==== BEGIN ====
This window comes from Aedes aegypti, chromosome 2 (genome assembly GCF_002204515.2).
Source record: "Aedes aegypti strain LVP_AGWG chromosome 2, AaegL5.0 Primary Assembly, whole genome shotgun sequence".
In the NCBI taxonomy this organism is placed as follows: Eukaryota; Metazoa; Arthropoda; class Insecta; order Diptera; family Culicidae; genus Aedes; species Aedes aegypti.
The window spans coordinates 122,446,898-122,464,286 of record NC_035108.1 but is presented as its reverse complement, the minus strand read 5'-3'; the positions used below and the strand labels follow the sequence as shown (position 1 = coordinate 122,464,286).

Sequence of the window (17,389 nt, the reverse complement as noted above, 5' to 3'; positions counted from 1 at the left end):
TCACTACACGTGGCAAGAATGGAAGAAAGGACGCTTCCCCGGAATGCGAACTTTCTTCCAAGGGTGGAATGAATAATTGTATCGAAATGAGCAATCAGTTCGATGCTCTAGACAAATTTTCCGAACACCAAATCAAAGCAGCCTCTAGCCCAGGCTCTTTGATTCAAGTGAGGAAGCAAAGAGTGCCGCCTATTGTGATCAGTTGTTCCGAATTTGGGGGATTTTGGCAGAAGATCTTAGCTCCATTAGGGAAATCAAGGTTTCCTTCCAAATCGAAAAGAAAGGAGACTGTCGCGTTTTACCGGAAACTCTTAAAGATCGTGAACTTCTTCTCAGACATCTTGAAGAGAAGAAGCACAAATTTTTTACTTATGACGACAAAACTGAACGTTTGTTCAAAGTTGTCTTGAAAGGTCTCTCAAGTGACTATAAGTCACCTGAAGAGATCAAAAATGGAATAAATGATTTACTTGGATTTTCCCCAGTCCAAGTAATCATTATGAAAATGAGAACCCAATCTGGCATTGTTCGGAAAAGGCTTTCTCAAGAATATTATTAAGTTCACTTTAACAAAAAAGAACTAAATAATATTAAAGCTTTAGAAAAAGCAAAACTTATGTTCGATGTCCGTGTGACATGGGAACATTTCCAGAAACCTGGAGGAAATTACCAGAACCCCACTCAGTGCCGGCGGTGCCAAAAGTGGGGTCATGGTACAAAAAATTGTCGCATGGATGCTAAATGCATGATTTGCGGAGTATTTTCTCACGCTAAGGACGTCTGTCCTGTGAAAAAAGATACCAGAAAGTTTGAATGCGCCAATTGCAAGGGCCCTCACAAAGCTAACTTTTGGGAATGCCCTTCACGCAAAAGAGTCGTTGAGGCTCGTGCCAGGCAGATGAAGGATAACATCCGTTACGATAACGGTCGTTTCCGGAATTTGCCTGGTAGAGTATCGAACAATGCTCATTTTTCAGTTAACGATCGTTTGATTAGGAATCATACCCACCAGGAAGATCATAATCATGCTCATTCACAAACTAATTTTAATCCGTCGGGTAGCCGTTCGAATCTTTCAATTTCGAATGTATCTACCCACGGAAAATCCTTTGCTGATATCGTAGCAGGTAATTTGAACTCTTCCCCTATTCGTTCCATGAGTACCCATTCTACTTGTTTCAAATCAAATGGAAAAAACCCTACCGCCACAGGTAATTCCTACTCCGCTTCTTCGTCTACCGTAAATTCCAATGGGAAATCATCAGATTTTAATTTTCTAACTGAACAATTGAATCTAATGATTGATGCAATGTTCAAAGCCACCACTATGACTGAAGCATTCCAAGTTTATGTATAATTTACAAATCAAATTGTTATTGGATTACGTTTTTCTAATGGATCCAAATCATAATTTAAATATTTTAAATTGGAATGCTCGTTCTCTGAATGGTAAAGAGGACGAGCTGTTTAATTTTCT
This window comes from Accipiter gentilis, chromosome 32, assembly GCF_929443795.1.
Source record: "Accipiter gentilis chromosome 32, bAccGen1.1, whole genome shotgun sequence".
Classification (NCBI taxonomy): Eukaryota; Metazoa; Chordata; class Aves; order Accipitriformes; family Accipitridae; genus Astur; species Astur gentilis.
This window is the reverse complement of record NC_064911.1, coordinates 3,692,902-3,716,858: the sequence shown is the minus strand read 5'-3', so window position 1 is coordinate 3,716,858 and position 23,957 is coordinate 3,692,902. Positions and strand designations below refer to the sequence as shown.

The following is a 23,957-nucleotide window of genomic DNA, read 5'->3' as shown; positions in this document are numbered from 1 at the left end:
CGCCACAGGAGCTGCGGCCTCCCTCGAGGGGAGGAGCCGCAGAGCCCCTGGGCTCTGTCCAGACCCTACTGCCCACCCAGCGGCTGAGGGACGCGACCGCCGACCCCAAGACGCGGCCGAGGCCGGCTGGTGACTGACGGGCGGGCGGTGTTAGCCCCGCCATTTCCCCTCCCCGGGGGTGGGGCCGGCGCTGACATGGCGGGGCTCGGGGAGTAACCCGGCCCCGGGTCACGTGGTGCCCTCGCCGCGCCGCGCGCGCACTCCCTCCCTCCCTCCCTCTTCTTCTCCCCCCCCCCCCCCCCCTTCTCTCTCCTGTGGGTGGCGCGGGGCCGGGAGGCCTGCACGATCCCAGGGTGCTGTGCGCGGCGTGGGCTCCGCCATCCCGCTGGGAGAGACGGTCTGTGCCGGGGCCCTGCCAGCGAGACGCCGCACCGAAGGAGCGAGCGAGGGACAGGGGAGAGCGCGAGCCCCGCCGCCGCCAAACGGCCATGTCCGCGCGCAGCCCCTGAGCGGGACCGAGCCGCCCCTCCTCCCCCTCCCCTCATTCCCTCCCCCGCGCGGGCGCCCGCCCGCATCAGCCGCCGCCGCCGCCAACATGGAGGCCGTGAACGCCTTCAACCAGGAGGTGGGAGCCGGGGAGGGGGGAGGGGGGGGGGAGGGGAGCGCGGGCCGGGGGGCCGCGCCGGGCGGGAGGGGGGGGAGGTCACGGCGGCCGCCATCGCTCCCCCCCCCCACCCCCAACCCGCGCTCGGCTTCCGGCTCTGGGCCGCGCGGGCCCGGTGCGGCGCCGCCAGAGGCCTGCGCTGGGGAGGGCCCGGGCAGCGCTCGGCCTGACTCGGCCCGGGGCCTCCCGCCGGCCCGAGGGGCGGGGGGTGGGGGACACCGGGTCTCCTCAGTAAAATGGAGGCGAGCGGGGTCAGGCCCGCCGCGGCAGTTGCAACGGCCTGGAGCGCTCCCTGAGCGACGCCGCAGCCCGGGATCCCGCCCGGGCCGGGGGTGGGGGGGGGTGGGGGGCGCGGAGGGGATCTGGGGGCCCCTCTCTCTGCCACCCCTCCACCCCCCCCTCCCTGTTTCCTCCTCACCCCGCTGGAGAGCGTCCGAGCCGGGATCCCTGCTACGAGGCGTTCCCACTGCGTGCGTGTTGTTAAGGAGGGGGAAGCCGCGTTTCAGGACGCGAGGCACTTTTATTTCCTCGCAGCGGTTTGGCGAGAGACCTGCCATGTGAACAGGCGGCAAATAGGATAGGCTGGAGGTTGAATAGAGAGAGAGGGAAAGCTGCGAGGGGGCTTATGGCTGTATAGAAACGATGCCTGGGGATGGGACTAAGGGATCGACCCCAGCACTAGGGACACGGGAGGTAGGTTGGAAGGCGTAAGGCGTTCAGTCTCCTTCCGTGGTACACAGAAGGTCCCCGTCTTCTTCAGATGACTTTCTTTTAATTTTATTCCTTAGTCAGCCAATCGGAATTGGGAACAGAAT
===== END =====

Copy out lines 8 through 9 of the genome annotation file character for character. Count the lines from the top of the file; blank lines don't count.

Source record: "Accipiter gentilis chromosome 32, bAccGen1.1, whole genome shotgun sequence".
Classification (NCBI taxonomy): Eukaryota; Metazoa; Chordata; class Aves; order Accipitriformes; family Accipitridae; genus Astur; species Astur gentilis.